Intel airs multicore plans and new brand name

Intel previewed the capabilities of its initial dual-core processors, and signaled the end of the line for the Pentium 4 brand.

Intel's vaunted Pentium 4 brand name, which has denoted its flagship desktop processor since 2000, will be retired with the launch of the company's first dual-core desktop processor, Intel said Tuesday at the Spring Intel Developer Forum. The company also outlined some features of the first batch of its dual-core processors during a briefing for press and analysts.

The company will introduce the Pentium D in the second half of this year. This chip was formerly code-named Smithfield, and will feature two Pentium 4 cores integrated onto a single processor, said Stephen Smith, vice president and general manager of Intel's Digital Enterprise group.

Since the middle of 2004, Intel has embarked on a company-wide strategy to introduce chips with two or more processing cores integrated onto a single piece of silicon. This shift away from relying on steady increases in the clock speed of its single-core processors will allow Intel to improve processor performance without having to overcome the myriad thermal problems associated with high-frequency single-core processors.

It also allows PCs or servers with the chips to execute instructions in parallel, or two groups of instructions at the same time, Smith said. This is extremely important for the next generation of PCs for the digital home and digital office, which will be simultaneously running multiple applications such as virus scanning, video editing, multimedia streams and much more, he said.

The Pentium D will be introduced in the second quarter of 2005, along with new Intel chipset technology, Smith said. Intel's hyperthreading technology, which allows desktop and server processors to process multiple threads, will not come with the initial batch of Pentium D processors, he said.

The Pentium D processor will come with two separate execution cores and two separate banks of Level 2 cache with 1M byte in each bank, Smith said. Both execution cores will share a single 800MHz front-side bus to connect the processor to the memory.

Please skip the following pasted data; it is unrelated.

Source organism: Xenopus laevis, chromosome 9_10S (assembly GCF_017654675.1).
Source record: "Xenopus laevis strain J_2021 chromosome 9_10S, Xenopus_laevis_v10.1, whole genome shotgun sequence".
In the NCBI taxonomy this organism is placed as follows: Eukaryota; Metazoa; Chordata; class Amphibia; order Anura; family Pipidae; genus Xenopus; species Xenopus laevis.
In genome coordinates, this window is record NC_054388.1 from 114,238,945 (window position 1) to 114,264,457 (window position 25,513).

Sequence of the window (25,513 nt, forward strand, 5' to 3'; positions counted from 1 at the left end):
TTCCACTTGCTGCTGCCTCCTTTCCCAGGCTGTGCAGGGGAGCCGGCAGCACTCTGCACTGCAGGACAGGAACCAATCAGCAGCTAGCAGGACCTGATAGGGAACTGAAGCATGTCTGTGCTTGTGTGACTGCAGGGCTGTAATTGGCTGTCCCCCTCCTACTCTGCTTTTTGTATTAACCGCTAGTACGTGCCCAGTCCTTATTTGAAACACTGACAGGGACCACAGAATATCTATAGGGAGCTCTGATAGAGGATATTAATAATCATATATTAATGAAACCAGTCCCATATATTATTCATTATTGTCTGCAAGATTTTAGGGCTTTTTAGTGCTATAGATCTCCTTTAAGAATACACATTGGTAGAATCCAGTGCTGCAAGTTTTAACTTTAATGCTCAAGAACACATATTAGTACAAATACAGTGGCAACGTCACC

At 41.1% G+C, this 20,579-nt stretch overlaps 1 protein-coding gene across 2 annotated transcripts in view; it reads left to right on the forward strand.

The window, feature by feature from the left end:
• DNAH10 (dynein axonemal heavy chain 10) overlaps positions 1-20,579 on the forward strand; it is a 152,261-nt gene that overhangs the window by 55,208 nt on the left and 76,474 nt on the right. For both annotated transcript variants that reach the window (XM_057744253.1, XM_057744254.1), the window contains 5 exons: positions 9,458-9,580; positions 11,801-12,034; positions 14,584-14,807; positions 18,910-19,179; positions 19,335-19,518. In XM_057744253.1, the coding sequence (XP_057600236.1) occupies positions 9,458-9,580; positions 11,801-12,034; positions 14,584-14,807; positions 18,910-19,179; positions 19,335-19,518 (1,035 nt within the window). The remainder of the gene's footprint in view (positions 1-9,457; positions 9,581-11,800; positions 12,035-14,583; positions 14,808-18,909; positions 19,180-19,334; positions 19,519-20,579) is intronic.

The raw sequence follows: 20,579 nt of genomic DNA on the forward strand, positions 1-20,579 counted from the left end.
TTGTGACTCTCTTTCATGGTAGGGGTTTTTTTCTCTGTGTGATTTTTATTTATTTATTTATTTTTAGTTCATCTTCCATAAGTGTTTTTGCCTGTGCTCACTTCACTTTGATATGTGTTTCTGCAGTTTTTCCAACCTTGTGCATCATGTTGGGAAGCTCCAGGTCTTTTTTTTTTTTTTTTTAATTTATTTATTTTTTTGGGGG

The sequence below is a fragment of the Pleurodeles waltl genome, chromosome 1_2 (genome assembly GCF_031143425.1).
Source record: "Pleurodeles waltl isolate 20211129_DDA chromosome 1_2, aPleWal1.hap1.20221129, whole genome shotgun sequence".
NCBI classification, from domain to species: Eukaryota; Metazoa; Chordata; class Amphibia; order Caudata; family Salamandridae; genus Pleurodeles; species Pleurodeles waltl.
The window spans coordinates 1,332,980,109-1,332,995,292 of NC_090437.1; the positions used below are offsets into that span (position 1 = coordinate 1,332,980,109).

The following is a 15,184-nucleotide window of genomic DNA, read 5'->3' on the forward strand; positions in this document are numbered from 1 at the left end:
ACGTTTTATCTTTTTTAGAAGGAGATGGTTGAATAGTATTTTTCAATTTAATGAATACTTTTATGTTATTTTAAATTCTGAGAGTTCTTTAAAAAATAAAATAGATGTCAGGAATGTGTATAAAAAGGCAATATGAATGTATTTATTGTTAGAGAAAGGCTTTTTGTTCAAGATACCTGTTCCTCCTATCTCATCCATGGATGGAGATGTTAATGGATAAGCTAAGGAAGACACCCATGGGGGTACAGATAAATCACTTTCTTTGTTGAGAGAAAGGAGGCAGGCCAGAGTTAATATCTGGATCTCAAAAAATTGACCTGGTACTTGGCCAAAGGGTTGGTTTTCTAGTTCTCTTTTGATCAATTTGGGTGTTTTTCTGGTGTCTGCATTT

As previously disclosed, Intel will also introduce the new dual-core Pentium Extreme Edition 840 processor in the second quarter. That chip, targeted at gamers willing to spend a great deal of money for Intel's most expensive desktop chip, will run at 3.2GHz and come with 1M byte of Level 2 cache dedicated to each core.

Intel will return to a single-core processor for its first 65-nanometer desktop processor, code-named Cedar Mill. Cedar Mill will be the second Intel processor built on its forthcoming 65 nanometer processing technology, which takes advantage of smaller transistors to advance performance and decrease power consumption. Yonah, a previously disclosed dual-core mobile processor, will be the first 65 nm chip released in the fourth quarter of 2005.

Presler will accompany Cedar Mill in the first half of 2006. It is also a 65 nm processor but is made up of two separate Cedar Mill chips placed into a single package, rather than the closer integration of execution units on a single chip seen in a processor like the Pentium D.

On the server side, Dempsey is the code name for Intel's first dual-core Xeon processor, which will begin shipping in the first quarter of 2006. Dempsey will be manufactured using Intel's 65 nm processing technology, Smith said.

Paxville is the code name for Intel's first dual-core Xeon MP processor, designed for servers with four or more processors. Change comes more slowly to the upper end of the server market, and Intel will use its existing 90 nm processing technology to build Paxville. It is expected to launch in the first quarter of 2006. Intel's first 65 nm Xeon MP processor, Whitefield, is on target for 2007, and will be able to use the same chipset technology as Tukwilla, an Itanium 2 processor slated for the same time frame.

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